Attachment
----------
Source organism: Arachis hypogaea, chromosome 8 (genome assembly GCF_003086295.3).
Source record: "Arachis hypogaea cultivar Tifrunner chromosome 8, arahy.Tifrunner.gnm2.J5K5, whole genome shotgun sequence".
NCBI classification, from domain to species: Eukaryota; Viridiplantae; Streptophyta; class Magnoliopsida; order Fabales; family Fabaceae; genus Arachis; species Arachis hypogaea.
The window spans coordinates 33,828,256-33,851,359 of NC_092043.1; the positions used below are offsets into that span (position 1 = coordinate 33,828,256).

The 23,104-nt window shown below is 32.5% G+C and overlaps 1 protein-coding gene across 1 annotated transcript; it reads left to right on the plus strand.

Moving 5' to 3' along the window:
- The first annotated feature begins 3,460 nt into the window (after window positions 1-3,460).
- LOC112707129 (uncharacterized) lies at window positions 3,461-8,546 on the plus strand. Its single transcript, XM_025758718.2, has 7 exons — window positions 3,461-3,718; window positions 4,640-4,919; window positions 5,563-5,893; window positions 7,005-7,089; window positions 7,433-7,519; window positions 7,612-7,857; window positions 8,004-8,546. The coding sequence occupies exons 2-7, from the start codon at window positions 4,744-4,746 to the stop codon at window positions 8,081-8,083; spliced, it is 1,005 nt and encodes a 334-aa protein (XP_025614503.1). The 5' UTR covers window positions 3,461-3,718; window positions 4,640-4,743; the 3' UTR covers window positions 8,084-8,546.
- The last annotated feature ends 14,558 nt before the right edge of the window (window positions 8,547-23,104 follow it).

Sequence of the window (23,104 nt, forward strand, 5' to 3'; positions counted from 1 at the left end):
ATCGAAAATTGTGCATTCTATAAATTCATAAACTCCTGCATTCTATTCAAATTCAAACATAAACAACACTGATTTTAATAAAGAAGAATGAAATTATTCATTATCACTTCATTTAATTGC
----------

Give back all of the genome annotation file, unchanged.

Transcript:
Source organism: Arachis hypogaea, chromosome 8 (genome assembly GCF_003086295.3).
Source record: "Arachis hypogaea cultivar Tifrunner chromosome 8, arahy.Tifrunner.gnm2.J5K5, whole genome shotgun sequence".
NCBI classification, from domain to species: Eukaryota; Viridiplantae; Streptophyta; class Magnoliopsida; order Fabales; family Fabaceae; genus Arachis; species Arachis hypogaea.
The window spans coordinates 33,828,256-33,851,359 of NC_092043.1; the positions used below are offsets into that span (position 1 = coordinate 33,828,256).

The 23,104-nt window shown below is 32.5% G+C and overlaps 1 protein-coding gene across 1 annotated transcript; it reads left to right on the plus strand.

Moving 5' to 3' along the window:
- The first annotated feature begins 3,460 nt into the window (after window positions 1-3,460).
- LOC112707129 (uncharacterized) lies at window positions 3,461-8,546 on the plus strand. Its single transcript, XM_025758718.2, has 7 exons — window positions 3,461-3,718; window positions 4,640-4,919; window positions 5,563-5,893; window positions 7,005-7,089; window positions 7,433-7,519; window positions 7,612-7,857; window positions 8,004-8,546. The coding sequence occupies exons 2-7, from the start codon at window positions 4,744-4,746 to the stop codon at window positions 8,081-8,083; spliced, it is 1,005 nt and encodes a 334-aa protein (XP_025614503.1). The 5' UTR covers window positions 3,461-3,718; window positions 4,640-4,743; the 3' UTR covers window positions 8,084-8,546.
- The last annotated feature ends 14,558 nt before the right edge of the window (window positions 8,547-23,104 follow it).

Sequence of the window (23,104 nt, forward strand, 5' to 3'; positions counted from 1 at the left end):
ATCGAAAATTGTGCATTCTATAAATTCATAAACTCCTGCATTCTATTCAAATTCAAACATAAACAACACTGATTTTAATAAAGAAGAATGAAATTATTCATTATCACTTCATTTAATTGC